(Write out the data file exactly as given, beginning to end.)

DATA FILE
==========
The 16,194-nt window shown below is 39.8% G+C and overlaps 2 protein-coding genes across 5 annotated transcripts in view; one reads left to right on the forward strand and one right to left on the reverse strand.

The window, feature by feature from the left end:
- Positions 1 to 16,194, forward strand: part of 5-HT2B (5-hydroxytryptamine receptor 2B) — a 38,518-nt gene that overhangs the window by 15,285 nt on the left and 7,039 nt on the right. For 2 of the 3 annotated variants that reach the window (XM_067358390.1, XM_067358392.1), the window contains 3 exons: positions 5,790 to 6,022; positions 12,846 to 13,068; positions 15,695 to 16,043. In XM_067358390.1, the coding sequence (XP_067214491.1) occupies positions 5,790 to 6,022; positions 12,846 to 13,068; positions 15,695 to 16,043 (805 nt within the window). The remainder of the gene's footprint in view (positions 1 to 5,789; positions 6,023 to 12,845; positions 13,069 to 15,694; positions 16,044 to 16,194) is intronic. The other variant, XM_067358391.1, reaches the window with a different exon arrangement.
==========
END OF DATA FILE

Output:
The 16,194-nt window shown below is 39.8% G+C and overlaps 2 protein-coding genes across 5 annotated transcripts in view; one reads left to right on the forward strand and one right to left on the reverse strand.

The window, feature by feature from the left end:
- Positions 1 to 16,194, forward strand: part of 5-HT2B (5-hydroxytryptamine receptor 2B) — a 38,518-nt gene that overhangs the window by 15,285 nt on the left and 7,039 nt on the right. For 2 of the 3 annotated variants that reach the window (XM_067358390.1, XM_067358392.1), the window contains 3 exons: positions 5,790 to 6,022; positions 12,846 to 13,068; positions 15,695 to 16,043. In XM_067358390.1, the coding sequence (XP_067214491.1) occupies positions 5,790 to 6,022; positions 12,846 to 13,068; positions 15,695 to 16,043 (805 nt within the window). The remainder of the gene's footprint in view (positions 1 to 5,789; positions 6,023 to 12,845; positions 13,069 to 15,694; positions 16,044 to 16,194) is intronic. The other variant, XM_067358391.1, reaches the window with a different exon arrangement.